Flint, America, and environmental racism

Editor’s Note: This older post, since unpublished, comes from my my radical friend, only calling himself Sir Moneypants. Still a good post, regardless. Put here as something for further discussion.

Flint, Michigan has been in the news due to the poisoning of the population by a toxic water supply. I haven’t followed this story as much as others, so I read a recent six-page article in Time magazine by Josh Sanburn (“The Toxic Tap: How A Disastrous Chain of Events Corroded Flint’s Water System–And The Public Trust”) with great interest. This post aims to analyze Sanburn’s article and provides a critical perspective about the recent events in Flint.

Sanburn’s article 

The article starts with the story of a 37-year-old mother, Melissa Mays, who was poisoned by toxic water, and that she wasn’t alone. Sanburn writes that since April 2014, when Flint began drawing its water from the local Flint River instead of from Lake Huron by buying it from Detroit, “residents in this ailing industrial city began complaining of burning skin, hand tremors, hair loss, [and] even seizures.” Despite this, the article notes that for almost 19 months, Flint River water corroded the city’s old pipes and leached lead into the water but Flint’s mayor and a spokesperson for the top environmental regulator said that people should relax about the water. If that wasn’t enough, the city’s unelected emergency manager who was appointed by the state’s Republican governor, Rick Snyder, overruled a vote to return the city to Detroit’s supply of water (he later resigned from his position “as emergency manager of the Detroit Public Schools”). Since September 2015, when researchers in Flint reported the effects of lead contamination in the blood of children, officials began to acknowledge the scope of the crisis, presidential candidates from the Democratic and Republican parties have weighed in, along with President Obama, and “the wheels of government…creaked into action.” Sanburn also noted that despite the sudden spotlight on Flint has “done little to offset more than a year’s worth of neglect” and that the government failed in its job, in Sanburn’s view, for two reasons: (1) “a disastrous combination of bad policy, shortsighted decisions and bureaucratic malfeasance” and (2) in the view of local residents, their differing political views (mostly Democrat-voting), socioeconomic position (low-income), and race (mostly black), was why the governor and governor-appointed emergency managers didn’t care about them.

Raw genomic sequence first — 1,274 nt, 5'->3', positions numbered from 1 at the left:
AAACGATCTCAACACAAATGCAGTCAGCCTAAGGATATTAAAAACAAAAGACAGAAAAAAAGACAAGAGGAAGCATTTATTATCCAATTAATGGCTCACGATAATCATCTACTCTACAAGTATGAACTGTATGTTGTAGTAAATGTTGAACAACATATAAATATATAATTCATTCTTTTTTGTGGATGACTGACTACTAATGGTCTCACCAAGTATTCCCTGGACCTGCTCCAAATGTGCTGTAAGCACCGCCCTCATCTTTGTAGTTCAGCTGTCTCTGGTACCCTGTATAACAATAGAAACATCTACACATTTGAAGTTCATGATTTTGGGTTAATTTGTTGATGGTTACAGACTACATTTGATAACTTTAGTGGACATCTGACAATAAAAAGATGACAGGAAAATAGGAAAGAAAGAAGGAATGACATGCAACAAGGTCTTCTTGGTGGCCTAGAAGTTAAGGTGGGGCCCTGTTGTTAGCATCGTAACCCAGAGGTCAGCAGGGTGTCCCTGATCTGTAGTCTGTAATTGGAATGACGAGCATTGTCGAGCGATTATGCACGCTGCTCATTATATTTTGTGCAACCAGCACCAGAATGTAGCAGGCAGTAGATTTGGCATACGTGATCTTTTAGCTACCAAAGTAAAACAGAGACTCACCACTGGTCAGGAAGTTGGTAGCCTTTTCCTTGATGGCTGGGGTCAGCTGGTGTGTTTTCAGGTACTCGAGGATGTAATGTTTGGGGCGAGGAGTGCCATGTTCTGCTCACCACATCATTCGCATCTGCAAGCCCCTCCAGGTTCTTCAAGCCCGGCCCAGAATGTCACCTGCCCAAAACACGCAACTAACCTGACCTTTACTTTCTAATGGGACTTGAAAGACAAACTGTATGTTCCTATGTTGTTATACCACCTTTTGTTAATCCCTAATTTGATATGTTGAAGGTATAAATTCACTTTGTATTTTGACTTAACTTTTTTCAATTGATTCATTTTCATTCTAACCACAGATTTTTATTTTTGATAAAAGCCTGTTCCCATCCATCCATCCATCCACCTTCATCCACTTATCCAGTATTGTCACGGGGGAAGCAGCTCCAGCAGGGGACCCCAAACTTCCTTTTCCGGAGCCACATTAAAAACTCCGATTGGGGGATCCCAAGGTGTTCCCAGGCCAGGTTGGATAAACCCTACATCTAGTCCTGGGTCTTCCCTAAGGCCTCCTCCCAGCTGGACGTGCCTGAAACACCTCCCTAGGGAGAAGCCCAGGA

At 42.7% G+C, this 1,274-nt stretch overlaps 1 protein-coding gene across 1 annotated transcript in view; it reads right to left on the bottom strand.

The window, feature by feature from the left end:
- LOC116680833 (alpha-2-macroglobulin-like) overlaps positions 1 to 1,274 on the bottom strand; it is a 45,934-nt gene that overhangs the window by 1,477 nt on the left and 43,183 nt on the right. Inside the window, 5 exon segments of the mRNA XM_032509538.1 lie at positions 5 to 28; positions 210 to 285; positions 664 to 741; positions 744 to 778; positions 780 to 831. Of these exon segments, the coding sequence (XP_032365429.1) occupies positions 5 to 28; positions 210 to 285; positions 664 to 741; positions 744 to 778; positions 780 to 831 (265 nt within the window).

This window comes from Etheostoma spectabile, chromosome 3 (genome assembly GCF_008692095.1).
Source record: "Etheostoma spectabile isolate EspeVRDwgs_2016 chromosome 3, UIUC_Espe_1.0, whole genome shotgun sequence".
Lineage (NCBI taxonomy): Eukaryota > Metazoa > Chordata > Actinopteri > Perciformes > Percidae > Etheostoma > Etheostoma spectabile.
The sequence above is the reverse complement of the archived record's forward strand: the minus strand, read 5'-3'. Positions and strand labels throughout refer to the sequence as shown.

Sanburn’s short article goes on to make a number of other observations about Flint. He notes that the idea of the “American Dream” has disappeared in a once thriving city where General Motors (GM) and the United Auto Workers union started, with the latter jump-starting “the modern labor union in the U.S.” In Sanburn’s matter-of-factly reflection, “as automobile-manufacturing jobs moved overseas,” Flint began its decline with better-off families escaping for the suburbs and the tax base hollowed out (giving it $15 billion in debt), giving the governor the justification he needed to appoint emergency managers. The article also noted that after Detroit raised rates for municipalities using their water, Flint’s city council voted to build a pipeline directly to Lake Huron, but, in the mean time, the emergency manager proposed that the city use the local river as a interim source while the pipeline was being built. The decision of the emergency manager, Ed Kurtz, to sign a contract to make this interim source a reality, as Sanburn observed, was subject to “no public referendum or city council vote” but it was welcomed by many local leaders. This jubilee of saving money would be short-lived since the Flint River water wasn’t treated with an inhibitor for corrosion meaning that it picked up toxins from the city’s lead pipes. Even in August 2014, the city’s officials recommended that people boil the water before they use it and, in October, GM announced it wouldn’t use municipal water anymore because it was damaging engine parts.